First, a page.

The Directorate General of Civil Aviation (DGCA) has ordered airlines to ensure qualified engineers are present at all airports to clear flights before departure after it discovered that technical glitches were being incorrectly identified and reported and airlines were relying heavily on junior engineers.
It ordered airlines to depute enough upkeep engineers in any respect airports to certify the airworthiness of planes earlier than departure. Airlines have been requested to adjust to the identical by July 28.
The civil aviation regulator issued the instructions following frequent situations of snags and comes within the backdrop of current mass protests by technicians. Civil Aviation Minister Jyotiraditya Scindia, too, held conferences with officers of airlines and DGCA and directions got to tighten security measures.
Spot inspections have been carried out by the DGCA at varied airports. These revealed that the reason behind defects was not being correctly recognized. Non-availability of sufficient licensed workers was one other concern. It additionally discovered that airways are giving a frequent one-off authorisation to sure junior engineers, which isn’t as per laws
The latest order follows a meeting held by Minister for Civil Aviation Jyotiraditya Scindia on aviation safety issues following incidents on IndiGo, Air India Express, Vistara and SpiceJet.
DGCA had already served a show-cause notice earlier this month on SpiceJet. The minister has sought to step up safety oversight on airlines.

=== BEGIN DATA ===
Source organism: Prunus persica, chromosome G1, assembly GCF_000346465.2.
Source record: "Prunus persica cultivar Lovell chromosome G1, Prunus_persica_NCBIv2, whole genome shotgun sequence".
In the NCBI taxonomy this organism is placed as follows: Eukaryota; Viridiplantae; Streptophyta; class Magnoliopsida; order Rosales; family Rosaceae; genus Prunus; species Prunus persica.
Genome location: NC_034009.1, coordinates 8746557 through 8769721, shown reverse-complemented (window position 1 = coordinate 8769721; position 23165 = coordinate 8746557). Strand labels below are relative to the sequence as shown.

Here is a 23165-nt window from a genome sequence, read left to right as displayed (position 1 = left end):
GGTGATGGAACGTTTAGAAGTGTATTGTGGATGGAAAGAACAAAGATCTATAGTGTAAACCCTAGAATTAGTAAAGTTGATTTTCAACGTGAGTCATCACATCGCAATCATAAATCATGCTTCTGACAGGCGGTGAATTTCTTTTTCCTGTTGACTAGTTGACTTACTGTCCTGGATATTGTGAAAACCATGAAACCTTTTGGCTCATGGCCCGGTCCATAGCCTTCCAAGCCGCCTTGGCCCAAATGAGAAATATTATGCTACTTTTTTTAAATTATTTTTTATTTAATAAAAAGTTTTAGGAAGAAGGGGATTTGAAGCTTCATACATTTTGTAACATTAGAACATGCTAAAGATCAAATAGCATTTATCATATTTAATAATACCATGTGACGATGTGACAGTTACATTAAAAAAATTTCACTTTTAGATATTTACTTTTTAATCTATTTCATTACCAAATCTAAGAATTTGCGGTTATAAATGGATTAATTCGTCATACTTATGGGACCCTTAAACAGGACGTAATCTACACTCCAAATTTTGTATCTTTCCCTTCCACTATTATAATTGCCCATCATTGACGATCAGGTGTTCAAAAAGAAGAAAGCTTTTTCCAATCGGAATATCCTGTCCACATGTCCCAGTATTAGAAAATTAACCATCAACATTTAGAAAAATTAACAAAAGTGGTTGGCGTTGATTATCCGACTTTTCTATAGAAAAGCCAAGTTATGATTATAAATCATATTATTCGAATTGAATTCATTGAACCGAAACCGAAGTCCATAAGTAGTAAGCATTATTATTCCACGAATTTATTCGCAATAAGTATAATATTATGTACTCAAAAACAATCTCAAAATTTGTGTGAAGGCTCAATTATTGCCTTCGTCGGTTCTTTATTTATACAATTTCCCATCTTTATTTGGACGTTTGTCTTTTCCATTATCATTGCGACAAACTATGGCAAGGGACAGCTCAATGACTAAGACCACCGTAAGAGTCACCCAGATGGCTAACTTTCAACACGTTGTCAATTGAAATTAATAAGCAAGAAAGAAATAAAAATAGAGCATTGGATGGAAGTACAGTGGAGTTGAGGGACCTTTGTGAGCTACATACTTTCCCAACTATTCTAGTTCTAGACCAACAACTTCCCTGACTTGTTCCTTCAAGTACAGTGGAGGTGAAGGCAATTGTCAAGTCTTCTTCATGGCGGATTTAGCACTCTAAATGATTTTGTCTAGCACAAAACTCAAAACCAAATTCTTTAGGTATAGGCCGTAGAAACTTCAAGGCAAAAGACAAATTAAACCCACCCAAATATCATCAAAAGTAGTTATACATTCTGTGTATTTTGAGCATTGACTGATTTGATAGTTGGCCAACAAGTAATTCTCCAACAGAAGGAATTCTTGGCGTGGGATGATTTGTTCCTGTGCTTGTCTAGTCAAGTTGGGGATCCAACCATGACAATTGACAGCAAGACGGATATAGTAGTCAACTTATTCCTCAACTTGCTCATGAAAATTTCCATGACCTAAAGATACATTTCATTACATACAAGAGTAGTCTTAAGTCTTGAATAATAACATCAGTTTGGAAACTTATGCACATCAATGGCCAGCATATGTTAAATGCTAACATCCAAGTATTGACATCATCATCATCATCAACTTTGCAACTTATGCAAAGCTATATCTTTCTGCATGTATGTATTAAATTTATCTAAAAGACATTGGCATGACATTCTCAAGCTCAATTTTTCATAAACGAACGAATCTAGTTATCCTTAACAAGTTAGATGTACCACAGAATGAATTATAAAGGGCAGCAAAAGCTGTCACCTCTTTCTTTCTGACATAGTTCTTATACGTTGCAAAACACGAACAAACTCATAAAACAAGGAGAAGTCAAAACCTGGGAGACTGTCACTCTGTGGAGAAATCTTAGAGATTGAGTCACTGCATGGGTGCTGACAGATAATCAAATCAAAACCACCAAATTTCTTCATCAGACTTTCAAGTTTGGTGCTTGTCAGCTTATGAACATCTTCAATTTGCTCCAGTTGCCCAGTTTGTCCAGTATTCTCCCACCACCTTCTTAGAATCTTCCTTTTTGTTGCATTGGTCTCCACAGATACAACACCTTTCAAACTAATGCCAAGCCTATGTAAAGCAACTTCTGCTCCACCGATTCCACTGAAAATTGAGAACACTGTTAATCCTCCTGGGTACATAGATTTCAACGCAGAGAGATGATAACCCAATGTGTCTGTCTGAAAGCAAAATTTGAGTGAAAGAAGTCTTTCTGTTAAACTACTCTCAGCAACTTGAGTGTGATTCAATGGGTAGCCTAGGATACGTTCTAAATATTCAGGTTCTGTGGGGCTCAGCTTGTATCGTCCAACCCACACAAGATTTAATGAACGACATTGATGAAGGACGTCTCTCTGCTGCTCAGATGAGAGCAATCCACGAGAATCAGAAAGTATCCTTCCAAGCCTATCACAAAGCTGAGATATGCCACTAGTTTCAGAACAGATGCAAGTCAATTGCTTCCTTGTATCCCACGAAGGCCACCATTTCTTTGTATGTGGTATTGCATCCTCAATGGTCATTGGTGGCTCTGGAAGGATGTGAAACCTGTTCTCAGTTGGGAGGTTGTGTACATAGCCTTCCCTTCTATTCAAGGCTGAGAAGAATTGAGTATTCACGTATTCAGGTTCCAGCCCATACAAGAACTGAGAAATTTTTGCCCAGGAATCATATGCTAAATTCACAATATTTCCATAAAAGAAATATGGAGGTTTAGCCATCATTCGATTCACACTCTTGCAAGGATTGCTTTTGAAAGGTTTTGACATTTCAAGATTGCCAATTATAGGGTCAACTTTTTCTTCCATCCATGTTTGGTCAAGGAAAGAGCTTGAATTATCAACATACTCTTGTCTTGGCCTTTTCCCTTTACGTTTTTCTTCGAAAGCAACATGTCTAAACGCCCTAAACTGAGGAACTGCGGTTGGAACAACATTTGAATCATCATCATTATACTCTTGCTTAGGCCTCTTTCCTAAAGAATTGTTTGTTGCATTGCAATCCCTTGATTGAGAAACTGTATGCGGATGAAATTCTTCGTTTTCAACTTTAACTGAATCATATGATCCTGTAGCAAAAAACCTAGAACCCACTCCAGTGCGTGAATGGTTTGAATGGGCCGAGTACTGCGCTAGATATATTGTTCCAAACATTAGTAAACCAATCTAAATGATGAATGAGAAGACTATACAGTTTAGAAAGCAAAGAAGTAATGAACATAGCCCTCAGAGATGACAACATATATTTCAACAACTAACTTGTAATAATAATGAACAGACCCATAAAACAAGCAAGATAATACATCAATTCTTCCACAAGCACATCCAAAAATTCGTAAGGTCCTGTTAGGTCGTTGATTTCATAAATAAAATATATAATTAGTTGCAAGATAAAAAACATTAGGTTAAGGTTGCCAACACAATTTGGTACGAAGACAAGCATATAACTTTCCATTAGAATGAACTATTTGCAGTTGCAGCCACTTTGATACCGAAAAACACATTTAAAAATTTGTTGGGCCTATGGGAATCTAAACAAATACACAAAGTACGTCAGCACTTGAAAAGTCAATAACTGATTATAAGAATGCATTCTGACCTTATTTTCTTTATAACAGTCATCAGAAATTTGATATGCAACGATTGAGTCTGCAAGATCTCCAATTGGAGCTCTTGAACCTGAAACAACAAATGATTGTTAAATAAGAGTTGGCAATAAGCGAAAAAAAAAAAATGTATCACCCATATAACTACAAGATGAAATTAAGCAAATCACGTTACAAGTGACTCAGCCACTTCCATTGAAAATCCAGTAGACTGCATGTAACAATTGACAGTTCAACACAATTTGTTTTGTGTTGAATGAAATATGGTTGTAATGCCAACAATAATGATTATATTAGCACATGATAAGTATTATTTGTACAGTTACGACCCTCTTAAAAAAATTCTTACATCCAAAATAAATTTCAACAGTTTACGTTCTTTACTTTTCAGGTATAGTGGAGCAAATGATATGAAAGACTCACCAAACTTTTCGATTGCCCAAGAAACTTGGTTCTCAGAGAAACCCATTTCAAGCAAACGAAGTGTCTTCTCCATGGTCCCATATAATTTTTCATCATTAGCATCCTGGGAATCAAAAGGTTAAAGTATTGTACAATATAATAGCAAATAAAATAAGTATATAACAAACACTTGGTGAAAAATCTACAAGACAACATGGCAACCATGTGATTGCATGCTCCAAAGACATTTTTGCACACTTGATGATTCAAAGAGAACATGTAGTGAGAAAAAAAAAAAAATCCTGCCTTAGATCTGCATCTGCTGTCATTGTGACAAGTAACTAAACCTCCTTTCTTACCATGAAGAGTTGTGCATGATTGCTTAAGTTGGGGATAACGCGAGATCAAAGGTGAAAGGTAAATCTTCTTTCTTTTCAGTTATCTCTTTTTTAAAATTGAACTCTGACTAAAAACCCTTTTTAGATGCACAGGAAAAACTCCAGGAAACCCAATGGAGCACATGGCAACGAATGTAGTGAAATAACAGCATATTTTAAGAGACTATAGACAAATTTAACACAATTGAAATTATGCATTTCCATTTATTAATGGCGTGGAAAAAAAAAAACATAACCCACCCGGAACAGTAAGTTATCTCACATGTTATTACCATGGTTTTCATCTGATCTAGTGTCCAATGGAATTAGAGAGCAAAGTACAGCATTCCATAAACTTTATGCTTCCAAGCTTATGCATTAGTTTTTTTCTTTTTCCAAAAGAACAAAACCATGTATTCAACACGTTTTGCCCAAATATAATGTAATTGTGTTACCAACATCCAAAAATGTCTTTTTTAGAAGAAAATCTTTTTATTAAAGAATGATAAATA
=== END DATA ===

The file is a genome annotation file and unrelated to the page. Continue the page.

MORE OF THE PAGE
“All aircraft base and transit stations shall be released by certifying staff holding AME [Aircraft Maintenance Engineer] Category B1/ B2 licence with appropriate authorisation by their organisation,” the DGCA order says. It adds that airlines may either position AMEs at base and transit stations or fly them to smaller stations as staff-on-duty.
AMEs are authorised to clear aircraft before every departure and upon rectification of technical problems by issuing a certificate for service release. B1 category of AMEs carries out mechanical engineering works involving airframe and engine and B2 category engineers carry out work related to avionics like electrical elements, radio and navigation.
The DGCA has said that in the absence of AMEs, airlines have been frequently granting one-off authorisation to junior-level engineers and that this practice is against regulatory provisions.
An airline official said on the condition of anonymity that the DGCA’s order will impose a burden on all airlines and they will now have to depute AMEs across their network, and may even be required to hire more AMEs.